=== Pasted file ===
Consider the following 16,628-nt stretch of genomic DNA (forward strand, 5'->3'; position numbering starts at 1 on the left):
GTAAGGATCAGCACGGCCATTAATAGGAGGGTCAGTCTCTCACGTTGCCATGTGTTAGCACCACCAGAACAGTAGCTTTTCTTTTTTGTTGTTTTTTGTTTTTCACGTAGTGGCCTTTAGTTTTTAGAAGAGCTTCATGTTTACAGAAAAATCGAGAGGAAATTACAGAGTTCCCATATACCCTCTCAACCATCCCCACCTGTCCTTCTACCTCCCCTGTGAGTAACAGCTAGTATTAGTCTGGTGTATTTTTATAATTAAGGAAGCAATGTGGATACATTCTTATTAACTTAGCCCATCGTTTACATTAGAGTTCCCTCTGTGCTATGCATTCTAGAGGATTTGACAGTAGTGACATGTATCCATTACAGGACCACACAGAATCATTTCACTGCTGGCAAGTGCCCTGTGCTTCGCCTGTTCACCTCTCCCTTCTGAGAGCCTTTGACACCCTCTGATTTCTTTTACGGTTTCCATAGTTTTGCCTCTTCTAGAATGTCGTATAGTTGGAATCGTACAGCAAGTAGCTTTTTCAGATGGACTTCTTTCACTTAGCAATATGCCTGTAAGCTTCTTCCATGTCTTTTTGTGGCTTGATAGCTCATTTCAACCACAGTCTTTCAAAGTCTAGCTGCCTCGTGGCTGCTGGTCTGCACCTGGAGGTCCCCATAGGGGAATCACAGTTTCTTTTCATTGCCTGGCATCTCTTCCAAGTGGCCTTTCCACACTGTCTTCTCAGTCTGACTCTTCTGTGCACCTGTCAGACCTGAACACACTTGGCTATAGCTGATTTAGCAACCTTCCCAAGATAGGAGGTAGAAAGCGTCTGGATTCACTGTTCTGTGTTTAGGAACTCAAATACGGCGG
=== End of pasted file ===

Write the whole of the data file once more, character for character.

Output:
Consider the following 16,628-nt stretch of genomic DNA (forward strand, 5'->3'; position numbering starts at 1 on the left):
GTAAGGATCAGCACGGCCATTAATAGGAGGGTCAGTCTCTCACGTTGCCATGTGTTAGCACCACCAGAACAGTAGCTTTTCTTTTTTGTTGTTTTTTGTTTTTCACGTAGTGGCCTTTAGTTTTTAGAAGAGCTTCATGTTTACAGAAAAATCGAGAGGAAATTACAGAGTTCCCATATACCCTCTCAACCATCCCCACCTGTCCTTCTACCTCCCCTGTGAGTAACAGCTAGTATTAGTCTGGTGTATTTTTATAATTAAGGAAGCAATGTGGATACATTCTTATTAACTTAGCCCATCGTTTACATTAGAGTTCCCTCTGTGCTATGCATTCTAGAGGATTTGACAGTAGTGACATGTATCCATTACAGGACCACACAGAATCATTTCACTGCTGGCAAGTGCCCTGTGCTTCGCCTGTTCACCTCTCCCTTCTGAGAGCCTTTGACACCCTCTGATTTCTTTTACGGTTTCCATAGTTTTGCCTCTTCTAGAATGTCGTATAGTTGGAATCGTACAGCAAGTAGCTTTTTCAGATGGACTTCTTTCACTTAGCAATATGCCTGTAAGCTTCTTCCATGTCTTTTTGTGGCTTGATAGCTCATTTCAACCACAGTCTTTCAAAGTCTAGCTGCCTCGTGGCTGCTGGTCTGCACCTGGAGGTCCCCATAGGGGAATCACAGTTTCTTTTCATTGCCTGGCATCTCTTCCAAGTGGCCTTTCCACACTGTCTTCTCAGTCTGACTCTTCTGTGCACCTGTCAGACCTGAACACACTTGGCTATAGCTGATTTAGCAACCTTCCCAAGATAGGAGGTAGAAAGCGTCTGGATTCACTGTTCTGTGTTTAGGAACTCAAATACGGCGG